"I was born in Sacramento, CA" (William Allen Mays) Feb. 5, 1944. "There was always music in our home. My dad, Bill Sr., was a minister, and played the piano, organ, trombone, guitar and harmonica, so gospel music was the first music I heard. My mom, Martha, a homemaker, had a beautiful, very natural, voice and I have vivid memories of him playing the accordion while she sang. Dad's trombone was an old, silver valved one. I loved that sound—it’s probably the reason I took up the baritone horn and trumpet in junior high school. We had a spinet piano, a Baldwin Acrosonic, and I was at it from a very early age.
I had some great teachers down through the years but the one who really set the stage, at around age eight, was Ethel Bush. She was a loving, supportive person who really ignited my passion for the instrument, including a love of practice, an awareness of tone production and the sheer joy of just being at the piano. That was a great gift. My first exposure to jazz came at age 16, when a friend took me to a jazz brunch at which the legendary Earl ‘Fatha’ Hines was playing solo piano. It was so new to my ears, and it was burning! His rhythmic drive, unusual melodic twists, two-handed independence and use of the whole keyboard thrilled and inspired me. Shortly thereafter I heard Miles Davis’ band at San Francisco’s Black Hawk, and that was further inspiration. Later I discovered Tommy Flanagan, Hank Jones, Wynton Kelly, Jimmy Rowles, Horace Silver and Art Tatum—I was hooked!
My professional life began a year later, in 1961, when I joined the US Navy as a bandsman. I spent a year at the Naval School of Music in Washington DC, studying and jamming in the band room, and hanging out at the Bohemian Caverns listening to the JFK Quintet. After four years in the Navy, stationed in San Diego, I joined AFM Local 325 and started working with the Bill Green ensemble. Green played sax, clarinet and vibes. We did club dates, county fairs, industrial shows, commercials, and a daily TV variety show. It was great experience—playing different styles, sight-reading, accompanying singers, and learning loads of new tunes. During that period I listened a lot to pianist Mike Wofford, a marvelous San Diego-based pianist whom I count as a big influence. I also co-led a quartet called Road Work Ahead, with Peter Sprague, Jim Plank and Bob Magnusson. We combined electronic and acoustic instruments and worked quite a bit around L.A. and San Diego. Everyone wrote for the band so It really furthered my development as a composer.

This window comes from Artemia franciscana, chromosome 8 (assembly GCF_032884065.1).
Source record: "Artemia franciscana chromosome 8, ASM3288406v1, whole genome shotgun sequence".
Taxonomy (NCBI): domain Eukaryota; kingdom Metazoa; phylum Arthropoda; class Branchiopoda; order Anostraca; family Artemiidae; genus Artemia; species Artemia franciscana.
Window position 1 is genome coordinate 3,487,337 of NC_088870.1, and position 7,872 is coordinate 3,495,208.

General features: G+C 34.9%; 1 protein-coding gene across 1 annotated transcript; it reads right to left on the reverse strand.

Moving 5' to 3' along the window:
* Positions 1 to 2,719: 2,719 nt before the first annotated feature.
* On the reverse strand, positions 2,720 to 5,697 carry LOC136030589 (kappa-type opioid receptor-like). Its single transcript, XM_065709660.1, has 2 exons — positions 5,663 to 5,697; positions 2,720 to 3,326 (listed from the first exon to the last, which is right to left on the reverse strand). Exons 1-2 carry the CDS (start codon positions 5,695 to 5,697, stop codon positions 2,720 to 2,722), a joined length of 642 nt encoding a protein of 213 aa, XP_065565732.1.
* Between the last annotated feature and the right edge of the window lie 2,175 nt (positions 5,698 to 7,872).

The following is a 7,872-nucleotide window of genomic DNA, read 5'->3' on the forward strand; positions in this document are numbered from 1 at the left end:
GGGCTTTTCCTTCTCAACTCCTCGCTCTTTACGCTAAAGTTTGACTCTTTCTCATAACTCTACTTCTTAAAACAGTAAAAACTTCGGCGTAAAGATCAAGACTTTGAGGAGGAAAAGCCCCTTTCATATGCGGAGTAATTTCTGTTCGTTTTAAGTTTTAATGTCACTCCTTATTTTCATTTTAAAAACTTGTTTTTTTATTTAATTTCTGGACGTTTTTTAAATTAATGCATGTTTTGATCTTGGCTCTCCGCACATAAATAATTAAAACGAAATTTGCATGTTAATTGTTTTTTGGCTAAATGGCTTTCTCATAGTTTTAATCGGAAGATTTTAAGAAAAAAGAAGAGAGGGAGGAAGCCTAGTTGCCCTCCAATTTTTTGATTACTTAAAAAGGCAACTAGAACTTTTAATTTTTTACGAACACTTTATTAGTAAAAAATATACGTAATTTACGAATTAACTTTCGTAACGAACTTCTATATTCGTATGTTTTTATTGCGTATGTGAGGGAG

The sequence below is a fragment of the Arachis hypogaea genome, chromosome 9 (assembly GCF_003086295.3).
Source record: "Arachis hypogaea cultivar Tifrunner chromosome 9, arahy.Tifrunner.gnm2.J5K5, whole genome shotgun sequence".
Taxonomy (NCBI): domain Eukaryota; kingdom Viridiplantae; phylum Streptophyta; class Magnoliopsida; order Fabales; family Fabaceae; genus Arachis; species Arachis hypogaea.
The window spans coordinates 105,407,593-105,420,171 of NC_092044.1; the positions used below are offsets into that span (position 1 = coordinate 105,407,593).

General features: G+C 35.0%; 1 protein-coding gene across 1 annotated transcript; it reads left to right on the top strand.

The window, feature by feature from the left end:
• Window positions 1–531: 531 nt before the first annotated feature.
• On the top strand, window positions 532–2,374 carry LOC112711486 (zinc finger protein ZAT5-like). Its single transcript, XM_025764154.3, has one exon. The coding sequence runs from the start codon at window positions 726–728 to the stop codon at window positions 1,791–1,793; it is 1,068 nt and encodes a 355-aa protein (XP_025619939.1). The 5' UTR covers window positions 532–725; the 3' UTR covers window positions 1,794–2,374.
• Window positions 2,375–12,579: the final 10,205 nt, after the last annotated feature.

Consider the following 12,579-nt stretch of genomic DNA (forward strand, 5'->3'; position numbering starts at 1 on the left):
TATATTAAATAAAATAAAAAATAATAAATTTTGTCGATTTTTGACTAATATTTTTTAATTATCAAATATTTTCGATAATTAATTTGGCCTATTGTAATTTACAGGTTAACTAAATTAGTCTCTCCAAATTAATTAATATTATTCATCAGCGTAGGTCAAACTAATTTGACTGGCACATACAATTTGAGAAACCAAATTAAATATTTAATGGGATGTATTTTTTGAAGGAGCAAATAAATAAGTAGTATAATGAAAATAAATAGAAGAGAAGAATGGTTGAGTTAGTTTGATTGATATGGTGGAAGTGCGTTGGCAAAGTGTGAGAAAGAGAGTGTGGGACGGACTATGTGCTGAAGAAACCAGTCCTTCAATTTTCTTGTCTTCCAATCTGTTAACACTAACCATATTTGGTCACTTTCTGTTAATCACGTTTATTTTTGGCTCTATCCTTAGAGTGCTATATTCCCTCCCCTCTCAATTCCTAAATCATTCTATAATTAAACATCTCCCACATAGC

In 1969 I moved to Los Angeles. I continued my piano studies with Victor Aller and began working jazz gigs with Buddy Collette, Harold Land, Shelly Manne, Art Pepper, Bud Shank, Sonny Stitt, and the Stan Kenton Junior Neophonic Orchestra. Also, I was a long-time member of the Bobby Shew Quintet, led a piano-guitar-bass trio featuring Danny Embrey and Putter Smith, did some two-piano recordings with Alan Broadbent and had a working band that featured Ernie Watts and Abe Laboriel. We explored all kinds of music with that band—funk and fusion things, odd time signatures, burning bebop. The book was so far-ranging that Ernie played English horn, oboe and flute in addition to the saxophones. Fusion was in its heyday then and that led to some noteworthy gigs in that genre: Tom Scott’s L.A. Express, Indian electric-violinist Dr. L Subramanian, and Frank Zappa (a large ensemble in which I played clavinet). I even played straight out rock-and-roll at the Whiskey A-Go-Go with one of the first drag-queen groups, the Cycle Sluts!